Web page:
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French wildlife body decries hunting season’s bird of prey ‘massacre’

Around 87% of the birds of prey which are treated for gunshot injuries arrive in shelters during the hunting season, says the Ligue de protection des oiseaux

Kestrels are among the bird species which have been found injured or killed this hunting season Pic: Milan Zygmunt / Shutterstock

A large number of protected birds of prey have been found paralysed or dead after having been shot, according to France’s bird conservation body. 

The Ligue de protection des oiseaux (LPO) has published a report describing what it calls a “massacre” of these birds, and calling for hunting bodies to take action. 

“On November 6, a Eurasian sparrowhawk was hit by a rifle shot in Hérault,” it reads. “Rescued by a vet, it was nonetheless paralysed. A few days later, a kestrel was found in a similar state in Vaucluse. 

“Last month, two other sparrowhawks as well as two kestrels had been found dead in Provence-Alpes-Côte d’Azur.

“In September, it was a golden eagle in Ardèche, a buzzard in Gard [...] In October 2020, an extremely rare bearded vulture was killed in the Cévennes mountains.

“These victims only represent the tip of the iceberg as the probability of finding these dead animals is very low.”

The LPO also stated that, over the past three years, 87% of the 109 birds of prey injured by bullets and taken into the Ligue’s treatment centres arrived between the beginning of September and the end of February, or, in other words, during the hunting season. 

“The perpetrators are rarely identified and despite numerous complaints lodged by the LPO, the majority of cases are filed without being followed up.

“The LPO is calling once again on the leaders of [France’s hunting community] so that they do what is necessary with regards to their followers and stop denying their responsibility for the multiplication of these acts.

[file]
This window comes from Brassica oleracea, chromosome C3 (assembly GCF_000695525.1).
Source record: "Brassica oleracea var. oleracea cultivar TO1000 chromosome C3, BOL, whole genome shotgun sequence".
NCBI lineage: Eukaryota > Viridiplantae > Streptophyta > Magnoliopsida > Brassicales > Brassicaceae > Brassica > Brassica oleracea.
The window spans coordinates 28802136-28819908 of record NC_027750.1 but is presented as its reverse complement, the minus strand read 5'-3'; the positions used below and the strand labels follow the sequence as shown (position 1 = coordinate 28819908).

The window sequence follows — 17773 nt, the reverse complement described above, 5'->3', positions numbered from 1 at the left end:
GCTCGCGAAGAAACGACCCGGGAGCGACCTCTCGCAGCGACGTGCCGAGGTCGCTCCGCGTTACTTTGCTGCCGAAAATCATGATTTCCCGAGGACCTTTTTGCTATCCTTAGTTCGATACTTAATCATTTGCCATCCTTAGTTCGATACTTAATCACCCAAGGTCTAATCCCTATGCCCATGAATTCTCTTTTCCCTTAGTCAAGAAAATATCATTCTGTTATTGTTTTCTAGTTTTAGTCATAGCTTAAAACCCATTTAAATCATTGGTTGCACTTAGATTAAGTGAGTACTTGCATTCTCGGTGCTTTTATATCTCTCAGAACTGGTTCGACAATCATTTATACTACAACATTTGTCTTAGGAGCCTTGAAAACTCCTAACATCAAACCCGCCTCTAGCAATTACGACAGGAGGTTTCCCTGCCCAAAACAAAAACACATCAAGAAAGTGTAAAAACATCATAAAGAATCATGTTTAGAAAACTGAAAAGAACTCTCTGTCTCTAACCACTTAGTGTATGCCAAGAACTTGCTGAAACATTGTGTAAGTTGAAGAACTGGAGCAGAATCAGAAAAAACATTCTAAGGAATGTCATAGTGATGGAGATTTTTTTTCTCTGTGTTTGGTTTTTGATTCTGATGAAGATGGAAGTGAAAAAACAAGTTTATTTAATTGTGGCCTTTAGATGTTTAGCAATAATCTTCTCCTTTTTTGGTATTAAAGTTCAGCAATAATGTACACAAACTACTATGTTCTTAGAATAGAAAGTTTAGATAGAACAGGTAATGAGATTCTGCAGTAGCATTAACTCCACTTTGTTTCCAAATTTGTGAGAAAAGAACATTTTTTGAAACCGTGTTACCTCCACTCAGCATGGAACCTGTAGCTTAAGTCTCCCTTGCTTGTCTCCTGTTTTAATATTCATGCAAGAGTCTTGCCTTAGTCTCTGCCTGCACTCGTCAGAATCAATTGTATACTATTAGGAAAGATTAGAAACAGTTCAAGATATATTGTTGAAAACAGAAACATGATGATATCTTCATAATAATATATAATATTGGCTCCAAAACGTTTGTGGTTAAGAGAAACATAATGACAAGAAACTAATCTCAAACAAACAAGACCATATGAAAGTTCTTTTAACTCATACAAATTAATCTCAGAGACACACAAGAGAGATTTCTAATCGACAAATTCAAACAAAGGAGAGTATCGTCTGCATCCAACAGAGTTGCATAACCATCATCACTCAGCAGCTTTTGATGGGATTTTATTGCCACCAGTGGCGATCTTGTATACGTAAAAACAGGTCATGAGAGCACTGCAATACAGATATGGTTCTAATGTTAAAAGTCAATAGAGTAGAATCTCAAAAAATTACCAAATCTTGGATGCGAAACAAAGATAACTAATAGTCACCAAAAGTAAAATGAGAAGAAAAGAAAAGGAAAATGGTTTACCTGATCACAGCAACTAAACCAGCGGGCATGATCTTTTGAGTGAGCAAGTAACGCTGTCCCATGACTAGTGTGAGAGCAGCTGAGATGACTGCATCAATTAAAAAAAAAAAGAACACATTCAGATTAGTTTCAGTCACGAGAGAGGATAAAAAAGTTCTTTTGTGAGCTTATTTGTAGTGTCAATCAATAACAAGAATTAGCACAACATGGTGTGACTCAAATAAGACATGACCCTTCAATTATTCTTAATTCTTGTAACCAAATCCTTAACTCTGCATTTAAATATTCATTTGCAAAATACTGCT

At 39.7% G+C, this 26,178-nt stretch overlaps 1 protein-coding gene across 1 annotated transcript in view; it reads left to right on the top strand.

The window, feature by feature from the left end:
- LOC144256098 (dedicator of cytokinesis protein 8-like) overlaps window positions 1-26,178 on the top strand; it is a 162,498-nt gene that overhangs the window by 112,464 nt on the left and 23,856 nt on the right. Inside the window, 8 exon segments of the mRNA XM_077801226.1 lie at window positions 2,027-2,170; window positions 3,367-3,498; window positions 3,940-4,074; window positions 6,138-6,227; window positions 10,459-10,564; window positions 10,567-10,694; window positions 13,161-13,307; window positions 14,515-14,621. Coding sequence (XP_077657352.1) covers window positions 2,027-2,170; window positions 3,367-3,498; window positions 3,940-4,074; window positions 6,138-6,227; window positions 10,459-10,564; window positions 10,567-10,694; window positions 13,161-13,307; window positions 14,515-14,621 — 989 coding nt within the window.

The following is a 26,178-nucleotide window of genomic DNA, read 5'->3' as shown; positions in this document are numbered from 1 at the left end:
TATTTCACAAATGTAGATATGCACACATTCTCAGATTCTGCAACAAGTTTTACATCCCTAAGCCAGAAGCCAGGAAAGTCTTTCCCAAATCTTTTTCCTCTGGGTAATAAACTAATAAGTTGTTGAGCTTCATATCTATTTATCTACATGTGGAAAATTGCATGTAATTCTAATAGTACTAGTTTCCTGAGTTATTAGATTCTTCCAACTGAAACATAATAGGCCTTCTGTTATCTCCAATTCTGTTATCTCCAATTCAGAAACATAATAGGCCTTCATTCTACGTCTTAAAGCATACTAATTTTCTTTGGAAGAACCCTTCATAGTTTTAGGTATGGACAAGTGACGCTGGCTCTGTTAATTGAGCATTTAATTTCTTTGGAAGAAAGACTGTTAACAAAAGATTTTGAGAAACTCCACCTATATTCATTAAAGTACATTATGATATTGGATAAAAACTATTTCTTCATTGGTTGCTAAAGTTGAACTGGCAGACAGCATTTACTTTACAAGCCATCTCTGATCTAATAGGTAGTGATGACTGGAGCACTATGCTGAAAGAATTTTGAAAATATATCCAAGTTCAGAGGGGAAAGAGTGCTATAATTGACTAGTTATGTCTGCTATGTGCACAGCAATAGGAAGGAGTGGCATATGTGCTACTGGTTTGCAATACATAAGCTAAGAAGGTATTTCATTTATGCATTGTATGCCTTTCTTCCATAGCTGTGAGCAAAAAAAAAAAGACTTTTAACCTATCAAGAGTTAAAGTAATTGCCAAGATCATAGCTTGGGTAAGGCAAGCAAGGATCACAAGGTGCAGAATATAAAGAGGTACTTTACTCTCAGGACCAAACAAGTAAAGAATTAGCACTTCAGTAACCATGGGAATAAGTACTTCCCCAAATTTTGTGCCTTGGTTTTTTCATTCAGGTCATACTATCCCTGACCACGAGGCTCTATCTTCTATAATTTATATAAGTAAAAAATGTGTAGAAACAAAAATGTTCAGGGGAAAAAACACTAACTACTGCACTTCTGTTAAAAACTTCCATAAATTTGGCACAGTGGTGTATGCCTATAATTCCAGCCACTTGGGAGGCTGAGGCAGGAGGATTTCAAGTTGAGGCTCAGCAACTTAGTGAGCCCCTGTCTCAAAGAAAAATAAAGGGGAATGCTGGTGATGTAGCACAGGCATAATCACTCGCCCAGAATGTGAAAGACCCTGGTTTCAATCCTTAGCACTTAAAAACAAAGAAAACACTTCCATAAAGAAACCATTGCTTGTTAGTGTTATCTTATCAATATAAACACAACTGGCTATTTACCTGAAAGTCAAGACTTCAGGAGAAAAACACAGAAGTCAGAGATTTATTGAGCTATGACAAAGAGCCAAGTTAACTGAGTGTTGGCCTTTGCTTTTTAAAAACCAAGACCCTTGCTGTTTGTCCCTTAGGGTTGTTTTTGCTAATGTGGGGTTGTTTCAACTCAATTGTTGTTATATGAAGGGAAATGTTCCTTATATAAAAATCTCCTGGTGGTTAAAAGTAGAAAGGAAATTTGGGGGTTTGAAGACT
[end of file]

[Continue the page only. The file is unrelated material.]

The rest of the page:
The bird protection organisation also called for stricter enforcement of laws surrounding the hunting of protected species. 

Birds of prey often have a reputation for being “harmful” to livestock and even children, the report acknowledges, but the hunting of these creatures brought some species close to vanishing altogether a century ago.

Their populations remain vulnerable, threatened by intensive farming and the disappearance of their habitats, as well as structures such as wind turbines, electricity pylons and railway wires.

“[Whether] predators or scavengers, these majestic birds play an essential role in maintaining the balance of our ecosystems,” said LPO president Allain Bougrain Dubourg. “It is crucial that we fight to preserve them. 

“And that obviously includes preventing thugs from shooting at them, while heavily punishing those who do.”

Anyone who kills a protected species could face up to three years in prison and a €150,000 fine.

Contacted by The Connexion, France’s Fédération nationale des chasseurs hunting body declined to comment. 

The LPO’s report comes after several people were injured and one person died as a result of hunting accidents in France.

Read more: Senate to debate hunting rules as another accident occurs in France

Read more: Driver shot by hunting bullet dies as French mayors urge non-hunt days

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